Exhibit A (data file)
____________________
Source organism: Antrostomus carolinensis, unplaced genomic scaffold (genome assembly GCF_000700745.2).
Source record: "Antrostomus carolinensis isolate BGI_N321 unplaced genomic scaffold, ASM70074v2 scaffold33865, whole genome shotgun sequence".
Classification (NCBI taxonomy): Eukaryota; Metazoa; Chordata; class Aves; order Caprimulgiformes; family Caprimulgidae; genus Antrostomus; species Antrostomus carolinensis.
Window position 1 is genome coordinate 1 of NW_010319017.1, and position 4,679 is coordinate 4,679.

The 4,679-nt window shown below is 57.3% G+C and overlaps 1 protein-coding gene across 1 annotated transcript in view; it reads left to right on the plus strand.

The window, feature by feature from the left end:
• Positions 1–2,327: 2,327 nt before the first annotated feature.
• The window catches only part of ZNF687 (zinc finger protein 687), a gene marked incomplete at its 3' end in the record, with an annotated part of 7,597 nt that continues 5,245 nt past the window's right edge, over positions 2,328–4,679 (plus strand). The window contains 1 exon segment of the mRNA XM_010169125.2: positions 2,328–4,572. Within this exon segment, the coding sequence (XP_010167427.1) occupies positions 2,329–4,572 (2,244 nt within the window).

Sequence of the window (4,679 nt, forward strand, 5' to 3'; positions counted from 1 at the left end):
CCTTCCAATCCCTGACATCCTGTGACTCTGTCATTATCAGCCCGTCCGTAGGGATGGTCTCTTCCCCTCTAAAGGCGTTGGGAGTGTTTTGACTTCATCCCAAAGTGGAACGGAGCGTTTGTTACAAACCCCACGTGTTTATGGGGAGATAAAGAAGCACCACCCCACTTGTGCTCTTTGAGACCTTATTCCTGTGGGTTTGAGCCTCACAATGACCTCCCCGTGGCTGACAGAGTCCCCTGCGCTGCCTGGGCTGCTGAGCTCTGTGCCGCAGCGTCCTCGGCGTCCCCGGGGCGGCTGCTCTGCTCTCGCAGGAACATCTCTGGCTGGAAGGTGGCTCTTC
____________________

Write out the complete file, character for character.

Source organism: Antrostomus carolinensis, unplaced genomic scaffold (genome assembly GCF_000700745.2).
Source record: "Antrostomus carolinensis isolate BGI_N321 unplaced genomic scaffold, ASM70074v2 scaffold33865, whole genome shotgun sequence".
Classification (NCBI taxonomy): Eukaryota; Metazoa; Chordata; class Aves; order Caprimulgiformes; family Caprimulgidae; genus Antrostomus; species Antrostomus carolinensis.
Window position 1 is genome coordinate 1 of NW_010319017.1, and position 4,679 is coordinate 4,679.

The 4,679-nt window shown below is 57.3% G+C and overlaps 1 protein-coding gene across 1 annotated transcript in view; it reads left to right on the plus strand.

The window, feature by feature from the left end:
• Positions 1–2,327: 2,327 nt before the first annotated feature.
• The window catches only part of ZNF687 (zinc finger protein 687), a gene marked incomplete at its 3' end in the record, with an annotated part of 7,597 nt that continues 5,245 nt past the window's right edge, over positions 2,328–4,679 (plus strand). The window contains 1 exon segment of the mRNA XM_010169125.2: positions 2,328–4,572. Within this exon segment, the coding sequence (XP_010167427.1) occupies positions 2,329–4,572 (2,244 nt within the window).

Sequence of the window (4,679 nt, forward strand, 5' to 3'; positions counted from 1 at the left end):
CCTTCCAATCCCTGACATCCTGTGACTCTGTCATTATCAGCCCGTCCGTAGGGATGGTCTCTTCCCCTCTAAAGGCGTTGGGAGTGTTTTGACTTCATCCCAAAGTGGAACGGAGCGTTTGTTACAAACCCCACGTGTTTATGGGGAGATAAAGAAGCACCACCCCACTTGTGCTCTTTGAGACCTTATTCCTGTGGGTTTGAGCCTCACAATGACCTCCCCGTGGCTGACAGAGTCCCCTGCGCTGCCTGGGCTGCTGAGCTCTGTGCCGCAGCGTCCTCGGCGTCCCCGGGGCGGCTGCTCTGCTCTCGCAGGAACATCTCTGGCTGGAAGGTGGCTCTTC